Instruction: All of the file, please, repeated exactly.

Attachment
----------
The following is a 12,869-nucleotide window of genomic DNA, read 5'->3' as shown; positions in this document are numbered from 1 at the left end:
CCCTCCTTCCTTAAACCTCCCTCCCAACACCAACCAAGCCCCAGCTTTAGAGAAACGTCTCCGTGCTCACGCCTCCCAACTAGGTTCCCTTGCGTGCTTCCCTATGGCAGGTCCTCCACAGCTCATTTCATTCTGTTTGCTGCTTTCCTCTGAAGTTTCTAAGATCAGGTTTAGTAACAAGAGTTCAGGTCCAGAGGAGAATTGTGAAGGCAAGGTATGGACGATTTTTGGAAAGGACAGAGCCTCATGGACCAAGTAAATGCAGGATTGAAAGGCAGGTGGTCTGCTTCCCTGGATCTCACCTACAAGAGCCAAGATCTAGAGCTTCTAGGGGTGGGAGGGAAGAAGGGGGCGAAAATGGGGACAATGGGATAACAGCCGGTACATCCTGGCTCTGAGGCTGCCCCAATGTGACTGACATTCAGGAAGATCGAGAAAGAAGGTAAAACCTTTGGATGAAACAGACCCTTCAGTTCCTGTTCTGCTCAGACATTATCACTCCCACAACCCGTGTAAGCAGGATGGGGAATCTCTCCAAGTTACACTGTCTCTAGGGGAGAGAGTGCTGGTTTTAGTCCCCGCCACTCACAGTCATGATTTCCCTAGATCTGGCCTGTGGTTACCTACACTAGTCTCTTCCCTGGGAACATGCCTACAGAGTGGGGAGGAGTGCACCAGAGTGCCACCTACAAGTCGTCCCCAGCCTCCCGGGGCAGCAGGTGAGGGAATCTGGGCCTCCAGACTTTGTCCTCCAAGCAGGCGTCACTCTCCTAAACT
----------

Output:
The following is a 12,869-nucleotide window of genomic DNA, read 5'->3' as shown; positions in this document are numbered from 1 at the left end:
CCCTCCTTCCTTAAACCTCCCTCCCAACACCAACCAAGCCCCAGCTTTAGAGAAACGTCTCCGTGCTCACGCCTCCCAACTAGGTTCCCTTGCGTGCTTCCCTATGGCAGGTCCTCCACAGCTCATTTCATTCTGTTTGCTGCTTTCCTCTGAAGTTTCTAAGATCAGGTTTAGTAACAAGAGTTCAGGTCCAGAGGAGAATTGTGAAGGCAAGGTATGGACGATTTTTGGAAAGGACAGAGCCTCATGGACCAAGTAAATGCAGGATTGAAAGGCAGGTGGTCTGCTTCCCTGGATCTCACCTACAAGAGCCAAGATCTAGAGCTTCTAGGGGTGGGAGGGAAGAAGGGGGCGAAAATGGGGACAATGGGATAACAGCCGGTACATCCTGGCTCTGAGGCTGCCCCAATGTGACTGACATTCAGGAAGATCGAGAAAGAAGGTAAAACCTTTGGATGAAACAGACCCTTCAGTTCCTGTTCTGCTCAGACATTATCACTCCCACAACCCGTGTAAGCAGGATGGGGAATCTCTCCAAGTTACACTGTCTCTAGGGGAGAGAGTGCTGGTTTTAGTCCCCGCCACTCACAGTCATGATTTCCCTAGATCTGGCCTGTGGTTACCTACACTAGTCTCTTCCCTGGGAACATGCCTACAGAGTGGGGAGGAGTGCACCAGAGTGCCACCTACAAGTCGTCCCCAGCCTCCCGGGGCAGCAGGTGAGGGAATCTGGGCCTCCAGACTTTGTCCTCCAAGCAGGCGTCACTCTCCTAAACT